Another contributing factor is simply that these are tech companies, operating in an industry where incomprehensible number-based names are de rigeur, because hardware is made by stern men in labcoats who aren’t interested in impressing the kids. Take a look at the motherboard market, for instance, and you’ll be screaming in rank terror within minutes. For a firm like NVIDIA to do something different is actually a major break with tradition.

If NVIDIA’s talking about changing their naming system (which was further exacerbated by a) a long war with ATI, each company pilfering the other’s card name suffixes in the hope of thunder-stealing and b) trying to come up with a board for every single possible pricepoint), clearly it isn’t working so well these days. With super-cheap, Facebook’n’WoW-friendly PCs on the rise, it could be times are scary for a firm that largely flogs performance parts.

I wonder too if this has anything to do with NVIDIA’s involvement in the PC Gaming Alliance? One of the stated intentions of that much-sneered-at body is, I believe, to demystify PC gaming, or at least their apparently rather narrow idea of what PC gaming is, for a broad audience. There’s also the ongoing cold war between NVIDIA and Intel about the future of 3D – faster cards, say the former; processor-rendered Raytracing, say the latter. Perhaps NVIDIA hopes to avoid the axe by worming its way into more people’s hearts with a sudden burst of clarity.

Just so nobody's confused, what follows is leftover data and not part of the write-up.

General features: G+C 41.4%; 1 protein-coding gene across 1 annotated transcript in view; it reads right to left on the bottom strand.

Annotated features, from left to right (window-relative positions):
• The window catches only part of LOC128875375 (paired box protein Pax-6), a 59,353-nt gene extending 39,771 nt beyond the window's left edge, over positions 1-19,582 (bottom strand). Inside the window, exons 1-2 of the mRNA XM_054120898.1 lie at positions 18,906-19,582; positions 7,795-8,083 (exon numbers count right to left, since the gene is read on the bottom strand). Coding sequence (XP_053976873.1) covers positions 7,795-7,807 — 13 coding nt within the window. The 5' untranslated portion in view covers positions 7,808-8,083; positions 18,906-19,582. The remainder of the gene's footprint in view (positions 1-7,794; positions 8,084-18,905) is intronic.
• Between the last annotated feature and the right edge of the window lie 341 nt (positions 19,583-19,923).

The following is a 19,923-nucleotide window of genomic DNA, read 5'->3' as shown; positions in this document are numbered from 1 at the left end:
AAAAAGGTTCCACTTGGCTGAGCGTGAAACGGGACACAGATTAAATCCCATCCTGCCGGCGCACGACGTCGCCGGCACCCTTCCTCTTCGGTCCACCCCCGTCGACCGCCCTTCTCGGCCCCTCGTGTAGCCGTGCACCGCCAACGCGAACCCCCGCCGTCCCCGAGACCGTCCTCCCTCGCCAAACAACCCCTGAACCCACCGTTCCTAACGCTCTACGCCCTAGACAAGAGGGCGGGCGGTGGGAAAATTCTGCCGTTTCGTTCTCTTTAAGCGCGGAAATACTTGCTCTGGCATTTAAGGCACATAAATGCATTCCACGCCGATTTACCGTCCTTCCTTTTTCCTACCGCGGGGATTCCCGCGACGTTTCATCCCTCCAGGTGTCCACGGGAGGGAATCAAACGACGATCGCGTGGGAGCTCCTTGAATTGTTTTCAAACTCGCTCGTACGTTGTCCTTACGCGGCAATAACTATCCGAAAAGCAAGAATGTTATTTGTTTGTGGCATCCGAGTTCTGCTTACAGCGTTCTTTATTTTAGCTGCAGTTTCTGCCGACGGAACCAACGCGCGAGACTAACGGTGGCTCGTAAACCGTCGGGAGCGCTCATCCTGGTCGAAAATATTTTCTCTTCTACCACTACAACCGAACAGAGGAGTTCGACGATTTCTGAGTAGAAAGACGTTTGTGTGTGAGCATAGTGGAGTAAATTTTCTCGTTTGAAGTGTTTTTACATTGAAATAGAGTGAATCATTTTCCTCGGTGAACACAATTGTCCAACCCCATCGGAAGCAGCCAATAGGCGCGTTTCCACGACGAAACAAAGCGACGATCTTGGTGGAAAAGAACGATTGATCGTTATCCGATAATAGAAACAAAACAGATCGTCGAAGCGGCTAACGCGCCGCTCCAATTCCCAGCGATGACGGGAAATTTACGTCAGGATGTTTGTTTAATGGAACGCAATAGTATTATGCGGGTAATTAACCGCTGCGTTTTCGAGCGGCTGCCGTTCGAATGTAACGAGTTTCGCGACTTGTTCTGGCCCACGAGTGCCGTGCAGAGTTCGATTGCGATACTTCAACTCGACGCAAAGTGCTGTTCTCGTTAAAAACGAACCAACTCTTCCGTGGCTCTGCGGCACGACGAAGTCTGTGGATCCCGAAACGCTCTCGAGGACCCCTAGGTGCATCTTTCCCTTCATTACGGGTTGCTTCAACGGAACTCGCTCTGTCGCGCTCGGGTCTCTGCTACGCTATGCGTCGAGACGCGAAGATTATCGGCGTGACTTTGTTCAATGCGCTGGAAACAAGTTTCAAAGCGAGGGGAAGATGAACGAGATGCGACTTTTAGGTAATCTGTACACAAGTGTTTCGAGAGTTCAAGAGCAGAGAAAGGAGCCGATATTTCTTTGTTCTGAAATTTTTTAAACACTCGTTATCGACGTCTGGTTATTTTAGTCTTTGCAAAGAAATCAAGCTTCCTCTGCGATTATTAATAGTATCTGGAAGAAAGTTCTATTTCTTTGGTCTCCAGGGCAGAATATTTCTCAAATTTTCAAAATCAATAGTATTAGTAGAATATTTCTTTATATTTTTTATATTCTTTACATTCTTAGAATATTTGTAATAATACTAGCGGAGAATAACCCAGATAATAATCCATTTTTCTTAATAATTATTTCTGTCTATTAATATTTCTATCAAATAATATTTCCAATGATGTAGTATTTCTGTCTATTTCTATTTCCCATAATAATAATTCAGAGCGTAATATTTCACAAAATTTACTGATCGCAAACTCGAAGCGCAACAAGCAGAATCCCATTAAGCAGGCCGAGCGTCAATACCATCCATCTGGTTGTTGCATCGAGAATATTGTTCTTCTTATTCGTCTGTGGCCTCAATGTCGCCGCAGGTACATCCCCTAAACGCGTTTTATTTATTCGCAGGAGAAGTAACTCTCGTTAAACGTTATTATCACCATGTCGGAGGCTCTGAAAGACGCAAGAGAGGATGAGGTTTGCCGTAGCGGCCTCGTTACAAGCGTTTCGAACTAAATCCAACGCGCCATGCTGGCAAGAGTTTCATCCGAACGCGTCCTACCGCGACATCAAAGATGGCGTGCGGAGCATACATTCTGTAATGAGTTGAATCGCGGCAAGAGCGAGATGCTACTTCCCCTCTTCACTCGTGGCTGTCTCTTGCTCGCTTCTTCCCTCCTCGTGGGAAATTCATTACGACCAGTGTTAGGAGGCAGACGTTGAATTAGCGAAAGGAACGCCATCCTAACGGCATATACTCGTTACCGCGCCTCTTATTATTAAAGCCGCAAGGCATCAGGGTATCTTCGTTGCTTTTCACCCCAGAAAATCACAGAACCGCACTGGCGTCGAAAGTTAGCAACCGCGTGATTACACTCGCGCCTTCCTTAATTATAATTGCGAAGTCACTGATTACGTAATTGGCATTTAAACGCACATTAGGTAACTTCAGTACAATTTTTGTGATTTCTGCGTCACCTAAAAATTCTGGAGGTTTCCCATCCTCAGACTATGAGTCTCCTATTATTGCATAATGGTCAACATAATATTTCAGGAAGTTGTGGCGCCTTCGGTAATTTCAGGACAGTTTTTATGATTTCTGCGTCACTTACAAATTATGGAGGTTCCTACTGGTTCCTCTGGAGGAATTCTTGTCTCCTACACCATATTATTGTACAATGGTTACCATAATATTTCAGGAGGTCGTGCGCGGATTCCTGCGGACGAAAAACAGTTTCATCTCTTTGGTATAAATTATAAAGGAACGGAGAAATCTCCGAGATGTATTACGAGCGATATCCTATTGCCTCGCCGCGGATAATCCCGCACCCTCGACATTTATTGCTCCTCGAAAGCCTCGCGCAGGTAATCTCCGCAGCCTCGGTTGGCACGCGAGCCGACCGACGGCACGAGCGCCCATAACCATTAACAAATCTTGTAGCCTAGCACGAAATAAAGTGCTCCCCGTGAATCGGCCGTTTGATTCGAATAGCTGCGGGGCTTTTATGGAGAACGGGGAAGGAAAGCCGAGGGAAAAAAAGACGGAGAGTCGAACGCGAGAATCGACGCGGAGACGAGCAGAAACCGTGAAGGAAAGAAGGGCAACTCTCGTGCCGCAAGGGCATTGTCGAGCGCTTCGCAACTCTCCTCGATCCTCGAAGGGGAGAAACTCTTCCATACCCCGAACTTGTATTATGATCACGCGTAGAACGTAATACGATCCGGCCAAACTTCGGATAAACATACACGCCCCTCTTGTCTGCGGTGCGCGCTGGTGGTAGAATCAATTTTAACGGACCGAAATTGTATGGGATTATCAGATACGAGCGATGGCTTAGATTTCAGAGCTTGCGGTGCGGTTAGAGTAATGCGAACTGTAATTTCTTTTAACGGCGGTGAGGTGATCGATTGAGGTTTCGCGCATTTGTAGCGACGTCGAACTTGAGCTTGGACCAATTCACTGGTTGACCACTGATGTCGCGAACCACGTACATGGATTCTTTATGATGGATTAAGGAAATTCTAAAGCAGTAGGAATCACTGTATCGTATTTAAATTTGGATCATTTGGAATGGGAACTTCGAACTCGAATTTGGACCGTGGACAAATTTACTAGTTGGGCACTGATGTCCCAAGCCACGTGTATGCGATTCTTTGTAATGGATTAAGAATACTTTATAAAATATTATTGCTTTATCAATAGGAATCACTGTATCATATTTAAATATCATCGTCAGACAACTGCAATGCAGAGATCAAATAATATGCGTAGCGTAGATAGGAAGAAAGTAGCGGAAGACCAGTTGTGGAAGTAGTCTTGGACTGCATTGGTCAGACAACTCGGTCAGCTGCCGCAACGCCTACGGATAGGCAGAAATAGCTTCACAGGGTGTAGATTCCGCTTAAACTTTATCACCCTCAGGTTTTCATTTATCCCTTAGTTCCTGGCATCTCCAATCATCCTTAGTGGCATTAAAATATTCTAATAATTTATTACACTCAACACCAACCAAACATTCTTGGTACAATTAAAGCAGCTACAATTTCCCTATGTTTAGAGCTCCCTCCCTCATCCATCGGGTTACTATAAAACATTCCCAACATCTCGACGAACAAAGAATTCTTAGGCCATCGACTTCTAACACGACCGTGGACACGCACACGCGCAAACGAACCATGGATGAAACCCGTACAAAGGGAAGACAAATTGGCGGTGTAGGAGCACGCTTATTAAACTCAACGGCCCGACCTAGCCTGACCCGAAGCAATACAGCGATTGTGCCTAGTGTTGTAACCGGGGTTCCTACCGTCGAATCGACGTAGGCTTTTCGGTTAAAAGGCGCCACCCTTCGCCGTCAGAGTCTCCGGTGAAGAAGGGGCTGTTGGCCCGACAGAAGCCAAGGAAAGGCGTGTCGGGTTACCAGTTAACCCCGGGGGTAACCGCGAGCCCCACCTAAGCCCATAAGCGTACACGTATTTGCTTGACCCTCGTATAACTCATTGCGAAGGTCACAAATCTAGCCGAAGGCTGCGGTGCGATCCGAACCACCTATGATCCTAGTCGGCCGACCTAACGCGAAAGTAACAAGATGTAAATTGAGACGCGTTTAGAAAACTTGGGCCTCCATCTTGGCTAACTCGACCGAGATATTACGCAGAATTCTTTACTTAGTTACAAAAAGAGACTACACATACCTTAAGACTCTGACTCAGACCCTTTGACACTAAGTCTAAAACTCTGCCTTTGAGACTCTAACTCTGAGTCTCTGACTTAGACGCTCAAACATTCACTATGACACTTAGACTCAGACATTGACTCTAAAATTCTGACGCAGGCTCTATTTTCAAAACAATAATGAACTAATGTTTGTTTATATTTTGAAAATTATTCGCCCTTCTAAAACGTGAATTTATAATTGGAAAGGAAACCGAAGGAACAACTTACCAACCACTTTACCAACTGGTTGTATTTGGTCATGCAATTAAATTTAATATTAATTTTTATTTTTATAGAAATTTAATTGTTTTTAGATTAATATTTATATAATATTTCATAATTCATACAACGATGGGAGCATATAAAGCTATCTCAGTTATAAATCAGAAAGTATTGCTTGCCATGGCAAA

Whatever, I’d certainly love to see a return to simply cheap card / expensive card, rather than wading through another sea of Pros and XTs and GTs and GTSes and GTXes. Silly buggers.


  1. Bob Arctor says:

    So SLI is good right?

    Got 2x 8600 Mobility type ones in my laptop, seem pretty good.

    Mind you I’m looking forward to the new lot of games which run on everyone’s PC. TF2 is great, got Sims 3 and Battlefield Heroes coming up. Hopefully won’t need anything more.

  2. DesireCampbell says:

    The fact is, if you have the technical know-how to change your video card, you know which card to get (or have the ability to find out). If you *don’t* know how to swap out your card you’ll be going to Tech Squad to do it for you anyway, and you’re probably be better off just getting them to pick one out for you anyway.

  3. Sharkwald says:

    You what?

    So if you’re not competent to fix an engine, you should let a car salesman tell you what to buy?

  4. S. Arthur says:

    I doubt naming schemes for computer parts will ever get close to anything comprehensible. In the meantime, this has never done me wrong.

  5. James T says:

    Owning a winter home in Florida? Couldn’t hurt…

  6. Birdoman says:

    Remember the days of updating Half-life/CS with patches with the delightful appellations or and so on?

    Why don’t they just copy what apple (!) does – for each major new generation of cards, give it a nice friendly name like tiger or sunfish or leetmaster or whatever. For grades within that, throw in an “x.y” numbering scheme where x is the level (good/ok/shit) and y is the memory. It won’t sort out dud versions of new generations, but at least it’d remove the number madness.

  7. nambiar says:

    Nvidia is guilty of playing the shiate game ever since they decided to eol the 9xxx series even though the 88xx series rivals it by a million light years. 384bit mem-interface is NOT better than 256, says Nvidia. Tangent – I’ve already posed this very Q to the folks at Crytek to no avail, but does anyone here think that the Crysis team tested the game on a CRAY machine ?

  8. vic says: